• Select the region you want in the top left, under 'Navigation' Example: "Us East (Virginia)"
  • Click "AMIs" Do not click "Launch Instance" [see note below]
  • for 'Viewing', select "All Images"
  • Limit the results to Ubuntu Stable Release images by typing ubuntu-images/

    You should expand the 'AMI Name' field as wide as possible (maybe shrink the others).

  • Limit the results to a specific release by appending '.*'.

    For example: ubuntu-images/.*10.04

  • Limit the results to a given arch by appending '.*i386' or '.*amd64'

    Note: If you want to run a m1.small or c1.medium, you need 'i386'. If you want to run a t1.micro, you will need to select an 'ebs' image.

  • Sort your results by AMI Name and make selection

    By sorting by AMI name, you can more easily see the newest AMI for a given set. Each AMI ends with a number in the format YYYYMMDD (year,month,day). You want the most recent one.

  • Verify the Owner is 099720109477!

    Any user can register an AMI under any name. Nothing prevents a malicious user from registering an AMI that would match the search above. So, in order to be safe, you need to verify that the owner of the ami is '099720109477'.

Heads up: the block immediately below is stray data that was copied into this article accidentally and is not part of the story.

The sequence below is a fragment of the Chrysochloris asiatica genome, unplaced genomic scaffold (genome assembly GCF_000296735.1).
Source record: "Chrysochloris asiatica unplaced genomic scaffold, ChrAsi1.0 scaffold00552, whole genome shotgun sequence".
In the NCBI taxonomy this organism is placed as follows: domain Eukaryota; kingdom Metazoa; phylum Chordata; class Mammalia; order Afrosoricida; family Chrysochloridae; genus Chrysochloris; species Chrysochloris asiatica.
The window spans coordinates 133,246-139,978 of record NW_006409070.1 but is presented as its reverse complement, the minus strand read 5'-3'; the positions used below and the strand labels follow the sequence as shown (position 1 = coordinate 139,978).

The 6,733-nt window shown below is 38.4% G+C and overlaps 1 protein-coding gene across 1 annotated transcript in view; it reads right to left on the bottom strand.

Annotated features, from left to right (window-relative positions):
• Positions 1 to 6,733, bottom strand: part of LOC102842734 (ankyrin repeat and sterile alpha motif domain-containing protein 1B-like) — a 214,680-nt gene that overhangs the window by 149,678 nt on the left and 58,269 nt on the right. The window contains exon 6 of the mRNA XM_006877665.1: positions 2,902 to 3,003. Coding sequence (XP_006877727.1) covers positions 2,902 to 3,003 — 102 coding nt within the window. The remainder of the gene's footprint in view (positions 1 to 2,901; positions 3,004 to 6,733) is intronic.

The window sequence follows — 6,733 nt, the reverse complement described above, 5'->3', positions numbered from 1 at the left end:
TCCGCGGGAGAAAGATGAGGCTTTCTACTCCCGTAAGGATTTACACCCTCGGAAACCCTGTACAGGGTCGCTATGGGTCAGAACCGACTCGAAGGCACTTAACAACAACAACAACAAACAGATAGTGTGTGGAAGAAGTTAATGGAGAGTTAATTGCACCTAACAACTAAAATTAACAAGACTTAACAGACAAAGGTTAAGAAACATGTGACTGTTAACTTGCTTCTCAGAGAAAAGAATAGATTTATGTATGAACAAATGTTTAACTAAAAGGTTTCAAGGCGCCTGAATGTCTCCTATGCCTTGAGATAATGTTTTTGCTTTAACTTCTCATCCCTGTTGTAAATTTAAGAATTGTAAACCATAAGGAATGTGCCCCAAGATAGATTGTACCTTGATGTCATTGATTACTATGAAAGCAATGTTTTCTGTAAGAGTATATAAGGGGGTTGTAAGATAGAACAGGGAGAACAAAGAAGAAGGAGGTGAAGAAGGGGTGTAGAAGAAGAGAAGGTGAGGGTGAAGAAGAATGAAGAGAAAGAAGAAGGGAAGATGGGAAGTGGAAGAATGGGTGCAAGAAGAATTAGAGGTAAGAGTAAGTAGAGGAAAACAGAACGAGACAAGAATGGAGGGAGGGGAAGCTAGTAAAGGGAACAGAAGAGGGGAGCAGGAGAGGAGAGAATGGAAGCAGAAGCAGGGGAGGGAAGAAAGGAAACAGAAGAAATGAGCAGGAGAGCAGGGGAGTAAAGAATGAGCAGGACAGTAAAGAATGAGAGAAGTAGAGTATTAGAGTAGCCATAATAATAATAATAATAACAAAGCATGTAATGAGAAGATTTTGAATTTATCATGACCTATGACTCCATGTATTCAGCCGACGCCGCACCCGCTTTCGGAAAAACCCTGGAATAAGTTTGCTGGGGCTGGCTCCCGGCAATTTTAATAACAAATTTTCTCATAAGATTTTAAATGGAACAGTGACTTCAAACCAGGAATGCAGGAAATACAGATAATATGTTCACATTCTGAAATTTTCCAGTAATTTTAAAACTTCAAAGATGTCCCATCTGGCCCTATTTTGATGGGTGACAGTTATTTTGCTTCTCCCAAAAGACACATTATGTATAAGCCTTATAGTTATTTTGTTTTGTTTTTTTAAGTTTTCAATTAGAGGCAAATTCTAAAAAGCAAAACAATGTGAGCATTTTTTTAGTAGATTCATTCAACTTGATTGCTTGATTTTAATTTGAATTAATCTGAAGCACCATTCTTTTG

• If "Owner" is not a column for you, click "Show/Hide" at the top right and select "Owner" to be shown.
  • Click on the AMI name, then Click 'Launch'


  • HTTPS Access: Of the options above, right now is the only one that provides data over https. This may be important to you if you are concerned about potential "Man in the Middle" attacks when finding a AMI id. I've requested Ahmed [kim0 in irc] to support https access to .

  • Web Console 'Launch Instance' dialog: I saw no way in the 'Launch Instance' dialog to see the Owner ID. Because if this, I suggest not using that dialog to find "Community AMIs". There is simply no way you can reliably know who the owner of the image is from within the console. For advanced users, I will blog sometime soon on a way to find AMIs programmatically [Hint].


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Here's another example. I just wrote this to fetch the latest trusty AMI id. It uses the aws cli tool to query the API, using the fact that the names sort in date order to get the latest.

    aws --region us-west-2 ec2 describe-images --owners 099720109477 \
        --filters Name=root-device-type,Values=ebs \
            Name=architecture,Values=x86_64 \